The currently strengthening El Nino enters the record books for Spring heat even as it throws off an extreme surge of tropical cyclone activity in the Western Pacific…
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For a swath of ocean from the Date Line to 120 degrees West Longitude (Nino 3.4) it’s been a rather hot spring. Sea surface temperatures for the benchmark zone hit 4th highest in the regional climate measure (starting in 1950) for the period. With almost every climate model predicting continued El Nino strengthening through Fall, this early benchmark would be some cause for concern. Averages for the region hit a positive anomaly of +0.85 C, just behind record holder 1992 at +1 C. But even more disconcerting was the extreme warming through another marker zone just to the west. A heat build-up which shattered all previous seasonal records for the period. For the Nino 4 region stretching from 160 East to 150 West Longitude, the April to June time frame for 2015 was the hottest ever seen:
Hotter, in fact, by a long shot — crushing the previous all-time positive anomaly record of +0.65 as it surged to +1 C above the regional average. For an El Nino that is still ramping up against the climatological trend for Summer to Fall cooling, these early markers may well serve as an indicator for future intensity.
The new record also came before the most recent surge in thunderstorm activity over the Western Pacific set off a major burst of westerly winds. A powerful atmospheric back-blast that will likely generate a third warm Kelvin Wave and further tip the Eastern Pacific into ever more extreme high temperature values. An extraordinary burst of storms in its own right powered by record levels of moisture bleeding off this zone in the Pacific and an amazing temperature gradient that is now starting to form from the higher temperature deltas along and near the Equator.
(West Pacific a sea of storms on July 8 as El Nino continues to show signs of intensification. Image source: LANCE MODIS.)
By earlier this week these storms had coalesced into three powerful tropical cyclones — Linfa, Chan-hom, and Nangka. Two of which — Chan-hom and Nangka — now rate as super typhoons on the Hong Kong intensity scale (100 knots or greater maximum sustained wind speed).
Chan-Hom is predicted to plow into the China coastline near Shanghai over the next 36-48 hours as a 115 knot (132 mph) major cyclone. On the satellite shot, this beast clearly displays a substantial footprint. Joint Typhoon Warning Center reports show an extensive tropical storm force wind field stretching out up to 145 nautical miles from the storm’s center with hurricane force winds extending out 35 nautical miles. Linfa is also predicted to interact with land over the next two days — skirting Taiwan as a moderate strength tropical storm before retrograding southward into the Northern Philippines. Nangka is expected to skirt Guam, then remain over open ocean through the 13th of July.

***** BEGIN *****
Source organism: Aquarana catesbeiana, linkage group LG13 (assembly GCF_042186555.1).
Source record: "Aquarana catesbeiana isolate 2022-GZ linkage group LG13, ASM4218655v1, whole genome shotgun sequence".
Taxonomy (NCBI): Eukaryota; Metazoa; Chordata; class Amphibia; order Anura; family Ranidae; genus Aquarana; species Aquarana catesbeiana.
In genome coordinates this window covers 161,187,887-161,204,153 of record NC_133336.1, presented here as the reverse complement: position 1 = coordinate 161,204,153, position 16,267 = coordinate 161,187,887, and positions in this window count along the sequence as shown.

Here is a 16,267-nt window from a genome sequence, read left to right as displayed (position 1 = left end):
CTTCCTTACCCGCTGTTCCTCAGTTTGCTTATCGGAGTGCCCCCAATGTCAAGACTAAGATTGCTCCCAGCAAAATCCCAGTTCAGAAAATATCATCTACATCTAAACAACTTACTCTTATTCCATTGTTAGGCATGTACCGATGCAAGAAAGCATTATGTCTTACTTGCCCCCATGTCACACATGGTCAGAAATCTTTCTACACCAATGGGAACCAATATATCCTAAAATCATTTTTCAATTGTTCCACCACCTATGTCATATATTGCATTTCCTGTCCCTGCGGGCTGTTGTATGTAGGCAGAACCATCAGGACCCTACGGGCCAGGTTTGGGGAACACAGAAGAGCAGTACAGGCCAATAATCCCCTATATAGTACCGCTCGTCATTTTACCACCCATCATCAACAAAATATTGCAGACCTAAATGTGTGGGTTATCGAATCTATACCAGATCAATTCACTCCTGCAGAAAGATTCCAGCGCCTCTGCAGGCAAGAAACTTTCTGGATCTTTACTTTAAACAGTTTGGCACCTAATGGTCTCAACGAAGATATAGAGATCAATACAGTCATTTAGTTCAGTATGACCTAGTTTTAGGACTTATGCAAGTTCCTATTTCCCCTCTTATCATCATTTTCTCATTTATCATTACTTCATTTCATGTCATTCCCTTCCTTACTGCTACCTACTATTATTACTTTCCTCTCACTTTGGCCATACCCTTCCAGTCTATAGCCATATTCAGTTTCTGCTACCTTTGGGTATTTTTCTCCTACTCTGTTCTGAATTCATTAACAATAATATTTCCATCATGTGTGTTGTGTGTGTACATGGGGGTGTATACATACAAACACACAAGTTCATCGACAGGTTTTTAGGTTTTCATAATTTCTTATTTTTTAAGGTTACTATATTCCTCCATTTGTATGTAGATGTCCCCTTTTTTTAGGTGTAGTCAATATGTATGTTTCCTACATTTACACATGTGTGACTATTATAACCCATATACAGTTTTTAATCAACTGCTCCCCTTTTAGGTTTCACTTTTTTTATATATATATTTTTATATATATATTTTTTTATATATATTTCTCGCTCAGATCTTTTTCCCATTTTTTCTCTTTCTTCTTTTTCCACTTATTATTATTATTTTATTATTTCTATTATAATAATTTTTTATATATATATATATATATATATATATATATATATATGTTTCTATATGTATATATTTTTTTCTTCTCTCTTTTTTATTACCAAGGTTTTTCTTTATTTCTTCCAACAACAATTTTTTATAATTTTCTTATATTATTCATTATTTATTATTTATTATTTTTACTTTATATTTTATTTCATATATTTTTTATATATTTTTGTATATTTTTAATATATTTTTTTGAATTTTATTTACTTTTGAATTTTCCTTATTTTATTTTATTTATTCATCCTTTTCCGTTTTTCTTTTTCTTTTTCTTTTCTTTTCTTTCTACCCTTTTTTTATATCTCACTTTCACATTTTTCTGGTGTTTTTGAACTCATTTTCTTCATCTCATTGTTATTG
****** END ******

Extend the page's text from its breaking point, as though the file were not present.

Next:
All together, these ocean heat and moisture fueled storms represent an extraordinary accumulated cyclone energy anomaly for the region. One that is forecast to hit nearly nine times the mean value for the Western Pacific for the seven day period of July 6 through July 12. Yet another off-the charts weather reading coming from the still strengthening and global warming amplified 2015 El Nino:
(ECMWF forecast model shows extreme cyclone accumulated energy potentials for Central and Western Pacific. Image source: ECMWF.)
In context, we can add this intense Western Pacific cyclonic outburst to a long list of related 2015 El Nino and global warming influenced events (more on this in a future post). These include widespread South American drought, the Ridiculously Resilient Ridge and associated North American Wildfires, Western North American droughts, Arctic Sea Ice impacts, The Central US Floods of May and June, a delayed Monsoon and deadly heatwave switching to extreme floods in India, a mass casualty heatwave in Pakistan, and floods in Thailand and China (among others).
By later this Fall, if the strong to monstrously strong El Nino predicted in the model runs does emerge, other significant El Nino related impacts may manifest due to a related strengthening of the Pacific storm track. As a result, we could see a switch from epic drought to epic deluge for the US West Coast. It’s a narrative that has become all too common as human forced global warming in the range of 0.8 to 1 C above 1880s values continues to enable far more extreme hydrological weather events than we are used to (drought and flood). El Nino’s hand in increasing evaporation over the Equatorial Pacific, when combined with the broader impact of human forced warming, is one that generates a still higher risk for these kinds of extreme events. And with El Nino forecast to be strong to absolutely monstrous, it is highly advised that US West Coasters keep a weather watch out for the coming Fall.
NOAA El Nino Monitoring (Please support publicly funded, non special interest based science.)
Hat tip to Colorado Bob
Hat tip to climatehawk